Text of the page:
Building trust with consumers takes time; being proactive about customer retention is a wiser move than relying on a reactive contingency plan in case of disaster. There’s no better way to establish trust than by nurturing a strong relationship, and gifts act as a physical representation of that relationship. Reestablishing lost trust is much tougher, especially if customers can jump ship to a competitor.
Just ask Wells Fargo.
In a widely publicized gaffe that cost the company $185 million, Wells Fargo employees were coerced into meeting sales targets, forcing thousands of banking products on unknowing customers. The bank is still determining the total extent of the damage inflicted over the past seven years — early estimates put the figure at 2.1 million accounts.
This scandal inflicted a two-pronged wound on Wells Fargo customers: the immeasurable financial damage and the sense of betrayal. And with the incident coming hot on the heels of the Great Recession, public confidence in traditional banks has plummeted. Gallup reports that only 27% of Americans have confidence in banks, a significant drop from 49% in 2006.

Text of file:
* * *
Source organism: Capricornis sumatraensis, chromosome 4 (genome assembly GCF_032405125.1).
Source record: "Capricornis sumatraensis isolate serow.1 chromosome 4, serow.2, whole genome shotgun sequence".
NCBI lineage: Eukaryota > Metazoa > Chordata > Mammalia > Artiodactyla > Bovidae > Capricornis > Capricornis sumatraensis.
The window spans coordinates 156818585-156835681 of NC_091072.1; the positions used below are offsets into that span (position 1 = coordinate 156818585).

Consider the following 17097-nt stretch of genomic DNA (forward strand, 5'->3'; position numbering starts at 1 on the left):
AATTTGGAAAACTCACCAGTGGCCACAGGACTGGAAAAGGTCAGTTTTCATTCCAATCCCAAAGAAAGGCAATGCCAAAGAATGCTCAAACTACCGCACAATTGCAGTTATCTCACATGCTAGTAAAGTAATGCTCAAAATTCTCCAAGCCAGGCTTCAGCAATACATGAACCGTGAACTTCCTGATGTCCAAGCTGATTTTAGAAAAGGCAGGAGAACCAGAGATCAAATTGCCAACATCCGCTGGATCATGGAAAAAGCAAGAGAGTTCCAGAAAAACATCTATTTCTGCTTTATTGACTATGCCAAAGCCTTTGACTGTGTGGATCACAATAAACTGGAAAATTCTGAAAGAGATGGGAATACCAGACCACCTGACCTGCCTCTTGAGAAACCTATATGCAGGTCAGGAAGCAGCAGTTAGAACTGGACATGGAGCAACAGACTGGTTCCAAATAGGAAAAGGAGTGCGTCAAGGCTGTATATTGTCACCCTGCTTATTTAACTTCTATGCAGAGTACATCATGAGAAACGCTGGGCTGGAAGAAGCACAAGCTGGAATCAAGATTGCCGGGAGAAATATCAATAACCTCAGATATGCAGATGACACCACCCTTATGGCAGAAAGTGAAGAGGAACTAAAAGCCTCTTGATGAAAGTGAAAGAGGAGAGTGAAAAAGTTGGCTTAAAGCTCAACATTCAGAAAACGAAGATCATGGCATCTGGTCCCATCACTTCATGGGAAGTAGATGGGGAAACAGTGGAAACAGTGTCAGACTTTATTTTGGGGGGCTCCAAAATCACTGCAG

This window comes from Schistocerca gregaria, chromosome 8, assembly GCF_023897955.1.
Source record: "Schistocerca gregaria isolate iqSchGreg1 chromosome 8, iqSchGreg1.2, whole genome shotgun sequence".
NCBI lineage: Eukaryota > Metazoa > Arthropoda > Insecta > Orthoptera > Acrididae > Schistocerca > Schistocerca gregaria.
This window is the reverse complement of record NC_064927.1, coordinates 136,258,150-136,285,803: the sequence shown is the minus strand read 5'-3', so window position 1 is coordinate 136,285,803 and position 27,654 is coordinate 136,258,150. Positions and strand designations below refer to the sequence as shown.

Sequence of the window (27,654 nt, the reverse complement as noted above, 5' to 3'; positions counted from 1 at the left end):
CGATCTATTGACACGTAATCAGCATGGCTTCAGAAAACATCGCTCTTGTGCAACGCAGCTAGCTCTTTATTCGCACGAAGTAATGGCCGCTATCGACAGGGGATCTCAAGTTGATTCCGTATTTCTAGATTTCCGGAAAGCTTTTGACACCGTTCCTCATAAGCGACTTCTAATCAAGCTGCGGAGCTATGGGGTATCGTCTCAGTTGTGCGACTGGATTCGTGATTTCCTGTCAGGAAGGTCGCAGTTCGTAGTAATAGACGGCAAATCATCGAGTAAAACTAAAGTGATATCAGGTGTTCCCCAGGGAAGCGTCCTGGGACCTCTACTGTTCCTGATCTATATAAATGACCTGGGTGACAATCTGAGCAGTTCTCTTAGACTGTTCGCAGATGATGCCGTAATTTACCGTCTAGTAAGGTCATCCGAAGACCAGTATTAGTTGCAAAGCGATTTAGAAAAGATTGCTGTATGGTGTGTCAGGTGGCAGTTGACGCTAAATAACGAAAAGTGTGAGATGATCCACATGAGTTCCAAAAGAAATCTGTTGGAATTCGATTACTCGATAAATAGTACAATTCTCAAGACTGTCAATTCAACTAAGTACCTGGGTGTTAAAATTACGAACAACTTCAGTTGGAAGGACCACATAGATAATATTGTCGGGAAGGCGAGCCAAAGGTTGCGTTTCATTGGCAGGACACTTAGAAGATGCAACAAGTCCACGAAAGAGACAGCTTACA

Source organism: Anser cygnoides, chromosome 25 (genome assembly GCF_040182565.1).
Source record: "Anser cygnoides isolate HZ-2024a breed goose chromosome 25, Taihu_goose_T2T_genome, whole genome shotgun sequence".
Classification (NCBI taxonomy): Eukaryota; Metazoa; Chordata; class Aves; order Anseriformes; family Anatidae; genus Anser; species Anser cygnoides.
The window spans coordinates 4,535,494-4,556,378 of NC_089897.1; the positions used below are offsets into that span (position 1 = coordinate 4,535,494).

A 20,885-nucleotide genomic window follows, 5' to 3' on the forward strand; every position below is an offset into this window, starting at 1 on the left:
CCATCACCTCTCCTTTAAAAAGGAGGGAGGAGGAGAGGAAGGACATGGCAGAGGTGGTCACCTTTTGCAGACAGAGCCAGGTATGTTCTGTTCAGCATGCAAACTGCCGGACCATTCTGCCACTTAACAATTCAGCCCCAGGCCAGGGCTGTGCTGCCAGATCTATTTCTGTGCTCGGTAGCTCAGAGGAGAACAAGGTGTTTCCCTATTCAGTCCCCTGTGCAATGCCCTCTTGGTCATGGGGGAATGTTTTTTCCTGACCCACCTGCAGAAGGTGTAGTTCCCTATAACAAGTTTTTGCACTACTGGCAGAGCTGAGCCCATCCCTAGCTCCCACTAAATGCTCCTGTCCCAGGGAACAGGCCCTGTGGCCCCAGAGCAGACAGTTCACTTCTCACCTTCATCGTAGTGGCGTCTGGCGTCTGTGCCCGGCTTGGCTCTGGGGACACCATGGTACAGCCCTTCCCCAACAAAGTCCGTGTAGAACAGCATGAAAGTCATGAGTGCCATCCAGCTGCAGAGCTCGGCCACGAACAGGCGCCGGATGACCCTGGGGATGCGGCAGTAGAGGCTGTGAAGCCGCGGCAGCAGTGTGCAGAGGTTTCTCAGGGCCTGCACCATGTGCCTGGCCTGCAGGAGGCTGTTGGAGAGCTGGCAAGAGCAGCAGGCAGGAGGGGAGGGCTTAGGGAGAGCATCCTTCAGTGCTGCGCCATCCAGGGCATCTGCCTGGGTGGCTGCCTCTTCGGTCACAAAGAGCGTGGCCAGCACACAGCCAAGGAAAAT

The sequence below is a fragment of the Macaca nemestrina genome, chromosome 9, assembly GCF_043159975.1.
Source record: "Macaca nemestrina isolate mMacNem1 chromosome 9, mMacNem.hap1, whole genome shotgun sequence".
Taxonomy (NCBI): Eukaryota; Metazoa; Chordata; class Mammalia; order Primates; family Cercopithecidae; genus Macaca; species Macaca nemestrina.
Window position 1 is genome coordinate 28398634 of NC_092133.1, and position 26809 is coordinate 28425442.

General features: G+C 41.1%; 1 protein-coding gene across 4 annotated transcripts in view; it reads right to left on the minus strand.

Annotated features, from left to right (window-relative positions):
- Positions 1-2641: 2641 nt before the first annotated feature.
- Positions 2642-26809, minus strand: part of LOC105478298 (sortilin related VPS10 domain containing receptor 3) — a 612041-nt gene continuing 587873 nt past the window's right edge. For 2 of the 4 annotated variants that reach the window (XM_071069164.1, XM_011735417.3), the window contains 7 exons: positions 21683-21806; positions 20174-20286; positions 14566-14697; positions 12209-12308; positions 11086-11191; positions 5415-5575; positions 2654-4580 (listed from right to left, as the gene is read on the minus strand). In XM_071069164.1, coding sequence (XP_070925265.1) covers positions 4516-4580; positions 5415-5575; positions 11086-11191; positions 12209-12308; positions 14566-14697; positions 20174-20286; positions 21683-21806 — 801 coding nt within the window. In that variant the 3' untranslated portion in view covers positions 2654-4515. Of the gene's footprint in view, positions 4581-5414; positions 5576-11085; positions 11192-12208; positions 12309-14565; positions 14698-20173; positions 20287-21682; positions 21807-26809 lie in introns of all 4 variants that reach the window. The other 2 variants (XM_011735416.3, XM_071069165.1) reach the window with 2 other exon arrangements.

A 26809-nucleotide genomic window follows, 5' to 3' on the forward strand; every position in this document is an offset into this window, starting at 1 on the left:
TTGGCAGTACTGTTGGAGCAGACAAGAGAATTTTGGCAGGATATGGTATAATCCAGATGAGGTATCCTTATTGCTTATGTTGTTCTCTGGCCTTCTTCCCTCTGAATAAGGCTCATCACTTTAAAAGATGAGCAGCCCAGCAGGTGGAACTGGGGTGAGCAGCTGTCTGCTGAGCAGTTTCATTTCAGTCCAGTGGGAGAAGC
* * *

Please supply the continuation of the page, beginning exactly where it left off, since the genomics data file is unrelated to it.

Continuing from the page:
Fostering Relationships With Gifts
So how can financial institutions regain their customers’ confidence? Issuing a press release, changing up corporate structure, and publishing reports do little to assuage the concerns and hurt of everyday consumers. Tangible gifts can go much further to right a wrong or simply strengthen client relationships; they acknowledge a company’s commitment to its customers. Even small gifts, when personalized, can help show clients how much you value them.
While small gifts might not help Wells Fargo completely repair the damage, a larger show of generosity might. If, for instance, it were mandated by the courts to repay each customer touched by the incident $100, but it deposited $1,000 in each affected customer’s account instead, the extra money could assure its customers it made ethical reforms and that it valued their loyalty. Going beyond the minimum in a negative situation could be enough for some customers to decide to give it a second chance.
When a company makes an error, the damage is not merely financial for customers, especially when the company in question is a bank. It’s an issue of trust and feeling confident that their identities have not been compromised. Having a “What’s the most we can do in this situation?” mindset (or rather, putting your money where your mouth is) will help restore trust and rebuild customer relationships. A show of genuine goodwill and remorse could go a long way in making clients think your business may deserve a second chance.
Gifts: Not Just for Apologies
As with any personal mistake, it’s one thing to apologize, but it’s another to truly show that remorse. Even if you have a long way to go before you can actually prove you’re sorry, the least you can do is make an investment and put in the time and effort to make amends. It shows a level of commitment to walking your talk and showing that you’re sorry — not just saying it.